COLUMBIA, S.C. - Local historians say one of President Woodrow Wilson's childhood homes needs a new roof and other renovations or it may be forced to close to the public.
The nation's 28th president, born in Virginia, was raised in Georgia and South Carolina and lived with his parents and two siblings in Columbia as a teenager during from 1870 to 1874. The family moved into the home, which includes Wilson's birth bed, in 1872.
The Woodrow Wilson house is furnished with period 1870s furniture, but only two of the pieces belonged to the Wilsons, including the bed.
A variety of repairs are needed to protect the house. Windows need to be replaced and outfitted with film to guard the furniture and home's interior from sunlight, plaster ceilings are showing cracks and electric wiring, especially on the second floor, needs updating.
Members of the Historic Columbia Foundation, which maintains the Woodrow Wilson house and three other homes in downtown Columbia, asked Richland County Council last week for about $5,000 for an assessment.
Councilwoman Kit Smith said the home "is a critical part of Columbia because we have so little left of our history compared to many other Southern cities," said Smith.
If the council approves the assessment, the renovation funding would likely come from private donations and federal grants, said Robin Waites, executive director of the Historic Columbia Foundation. Waites said work could begin as early as July.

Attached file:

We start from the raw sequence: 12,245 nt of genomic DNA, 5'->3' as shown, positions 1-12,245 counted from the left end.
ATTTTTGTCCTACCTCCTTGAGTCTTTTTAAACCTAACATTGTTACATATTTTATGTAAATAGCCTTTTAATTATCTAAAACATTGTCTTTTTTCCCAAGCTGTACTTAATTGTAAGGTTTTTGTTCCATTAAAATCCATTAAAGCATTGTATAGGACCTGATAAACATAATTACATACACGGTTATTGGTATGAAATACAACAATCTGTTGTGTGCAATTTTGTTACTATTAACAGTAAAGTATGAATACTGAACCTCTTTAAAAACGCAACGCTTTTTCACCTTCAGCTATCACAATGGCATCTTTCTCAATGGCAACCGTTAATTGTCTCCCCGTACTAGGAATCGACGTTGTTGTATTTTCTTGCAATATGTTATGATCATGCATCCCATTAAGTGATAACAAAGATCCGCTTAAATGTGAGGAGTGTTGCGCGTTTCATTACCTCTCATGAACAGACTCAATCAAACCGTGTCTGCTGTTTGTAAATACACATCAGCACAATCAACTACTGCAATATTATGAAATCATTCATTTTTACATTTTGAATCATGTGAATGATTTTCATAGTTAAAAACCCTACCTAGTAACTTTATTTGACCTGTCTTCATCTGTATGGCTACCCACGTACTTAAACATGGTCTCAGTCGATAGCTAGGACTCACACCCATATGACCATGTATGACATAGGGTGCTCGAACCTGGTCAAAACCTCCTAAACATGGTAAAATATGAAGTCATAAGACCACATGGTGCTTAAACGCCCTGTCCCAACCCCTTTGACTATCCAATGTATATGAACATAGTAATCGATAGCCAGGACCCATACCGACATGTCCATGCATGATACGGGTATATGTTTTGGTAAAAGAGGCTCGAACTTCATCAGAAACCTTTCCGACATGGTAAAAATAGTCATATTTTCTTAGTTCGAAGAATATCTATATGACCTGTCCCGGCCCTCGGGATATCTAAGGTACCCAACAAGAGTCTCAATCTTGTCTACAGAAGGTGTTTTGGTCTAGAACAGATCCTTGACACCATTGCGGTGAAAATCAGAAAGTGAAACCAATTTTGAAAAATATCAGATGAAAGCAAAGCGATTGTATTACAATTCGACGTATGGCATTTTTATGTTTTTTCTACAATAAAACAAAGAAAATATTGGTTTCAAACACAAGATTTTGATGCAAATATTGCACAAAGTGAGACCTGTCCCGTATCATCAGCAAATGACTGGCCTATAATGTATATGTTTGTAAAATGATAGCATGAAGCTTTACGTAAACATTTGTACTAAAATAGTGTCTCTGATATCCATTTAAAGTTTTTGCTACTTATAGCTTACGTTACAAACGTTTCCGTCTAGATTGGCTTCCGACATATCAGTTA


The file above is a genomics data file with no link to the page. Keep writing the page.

"The house is at a stage in its life span where it requires a great deal of attention - it's never received a wholesale museum-quality restoration," said John M. Sherrer III, director of properties and interpretation for Historic Columbia.
Sherrer said the house functioned as a single-family residence between 1872 and 1928, when it was saved from demolition. The house opened to the public as a museum in 1932.
An estimated 20,000 people a year visit the four historic homes maintained by Historic Columbia. The Woodrow Wilson house seems to attract more out-of-town visitors than the others, largely because many people make presidential landmarks a specific destination, he said.
"With the increased focus on heritage tourism, we hope to draw more people into Columbia, and a structure like this has to be able to handle that," Sherrer said. "It's important to do it right because you get great returns when you maintain cultural assets in the right way."